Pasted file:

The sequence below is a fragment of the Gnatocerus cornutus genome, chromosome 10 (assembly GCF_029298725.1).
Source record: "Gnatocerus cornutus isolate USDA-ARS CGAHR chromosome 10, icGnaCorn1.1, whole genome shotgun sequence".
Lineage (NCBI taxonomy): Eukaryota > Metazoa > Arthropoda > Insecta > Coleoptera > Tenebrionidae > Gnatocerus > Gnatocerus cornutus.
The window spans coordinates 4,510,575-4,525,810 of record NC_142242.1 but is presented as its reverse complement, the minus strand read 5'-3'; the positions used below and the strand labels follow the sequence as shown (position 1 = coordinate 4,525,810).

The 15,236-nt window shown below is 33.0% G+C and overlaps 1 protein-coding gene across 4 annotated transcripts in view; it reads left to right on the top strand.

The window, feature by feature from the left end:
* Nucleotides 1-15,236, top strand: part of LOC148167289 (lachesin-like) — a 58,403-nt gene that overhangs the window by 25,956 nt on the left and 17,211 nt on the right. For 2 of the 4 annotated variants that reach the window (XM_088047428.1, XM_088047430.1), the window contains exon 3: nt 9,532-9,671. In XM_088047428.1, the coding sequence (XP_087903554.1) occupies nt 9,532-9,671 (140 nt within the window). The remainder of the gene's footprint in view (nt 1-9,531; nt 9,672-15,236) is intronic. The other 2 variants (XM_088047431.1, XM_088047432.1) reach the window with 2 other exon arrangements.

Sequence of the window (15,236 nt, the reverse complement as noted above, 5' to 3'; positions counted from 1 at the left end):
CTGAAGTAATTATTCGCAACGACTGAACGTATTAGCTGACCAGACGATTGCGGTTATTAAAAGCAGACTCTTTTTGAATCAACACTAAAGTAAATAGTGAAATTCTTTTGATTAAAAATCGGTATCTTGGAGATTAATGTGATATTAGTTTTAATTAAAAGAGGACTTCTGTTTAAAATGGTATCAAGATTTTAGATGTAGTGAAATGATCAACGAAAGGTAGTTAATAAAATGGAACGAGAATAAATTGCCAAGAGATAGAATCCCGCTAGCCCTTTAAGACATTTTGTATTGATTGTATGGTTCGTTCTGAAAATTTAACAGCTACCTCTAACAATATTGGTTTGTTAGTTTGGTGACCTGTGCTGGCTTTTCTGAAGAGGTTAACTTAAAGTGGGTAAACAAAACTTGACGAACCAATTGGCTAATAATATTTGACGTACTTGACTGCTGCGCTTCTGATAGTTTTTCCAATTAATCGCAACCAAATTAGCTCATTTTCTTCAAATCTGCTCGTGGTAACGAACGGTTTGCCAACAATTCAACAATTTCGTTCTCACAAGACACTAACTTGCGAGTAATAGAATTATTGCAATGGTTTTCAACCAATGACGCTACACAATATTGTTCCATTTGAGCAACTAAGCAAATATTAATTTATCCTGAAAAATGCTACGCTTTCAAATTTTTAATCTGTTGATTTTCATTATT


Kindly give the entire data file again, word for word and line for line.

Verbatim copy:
The sequence below is a fragment of the Gnatocerus cornutus genome, chromosome 10 (assembly GCF_029298725.1).
Source record: "Gnatocerus cornutus isolate USDA-ARS CGAHR chromosome 10, icGnaCorn1.1, whole genome shotgun sequence".
Lineage (NCBI taxonomy): Eukaryota > Metazoa > Arthropoda > Insecta > Coleoptera > Tenebrionidae > Gnatocerus > Gnatocerus cornutus.
The window spans coordinates 4,510,575-4,525,810 of record NC_142242.1 but is presented as its reverse complement, the minus strand read 5'-3'; the positions used below and the strand labels follow the sequence as shown (position 1 = coordinate 4,525,810).

The 15,236-nt window shown below is 33.0% G+C and overlaps 1 protein-coding gene across 4 annotated transcripts in view; it reads left to right on the top strand.

The window, feature by feature from the left end:
* Nucleotides 1-15,236, top strand: part of LOC148167289 (lachesin-like) — a 58,403-nt gene that overhangs the window by 25,956 nt on the left and 17,211 nt on the right. For 2 of the 4 annotated variants that reach the window (XM_088047428.1, XM_088047430.1), the window contains exon 3: nt 9,532-9,671. In XM_088047428.1, the coding sequence (XP_087903554.1) occupies nt 9,532-9,671 (140 nt within the window). The remainder of the gene's footprint in view (nt 1-9,531; nt 9,672-15,236) is intronic. The other 2 variants (XM_088047431.1, XM_088047432.1) reach the window with 2 other exon arrangements.

Sequence of the window (15,236 nt, the reverse complement as noted above, 5' to 3'; positions counted from 1 at the left end):
CTGAAGTAATTATTCGCAACGACTGAACGTATTAGCTGACCAGACGATTGCGGTTATTAAAAGCAGACTCTTTTTGAATCAACACTAAAGTAAATAGTGAAATTCTTTTGATTAAAAATCGGTATCTTGGAGATTAATGTGATATTAGTTTTAATTAAAAGAGGACTTCTGTTTAAAATGGTATCAAGATTTTAGATGTAGTGAAATGATCAACGAAAGGTAGTTAATAAAATGGAACGAGAATAAATTGCCAAGAGATAGAATCCCGCTAGCCCTTTAAGACATTTTGTATTGATTGTATGGTTCGTTCTGAAAATTTAACAGCTACCTCTAACAATATTGGTTTGTTAGTTTGGTGACCTGTGCTGGCTTTTCTGAAGAGGTTAACTTAAAGTGGGTAAACAAAACTTGACGAACCAATTGGCTAATAATATTTGACGTACTTGACTGCTGCGCTTCTGATAGTTTTTCCAATTAATCGCAACCAAATTAGCTCATTTTCTTCAAATCTGCTCGTGGTAACGAACGGTTTGCCAACAATTCAACAATTTCGTTCTCACAAGACACTAACTTGCGAGTAATAGAATTATTGCAATGGTTTTCAACCAATGACGCTACACAATATTGTTCCATTTGAGCAACTAAGCAAATATTAATTTATCCTGAAAAATGCTACGCTTTCAAATTTTTAATCTGTTGATTTTCATTATT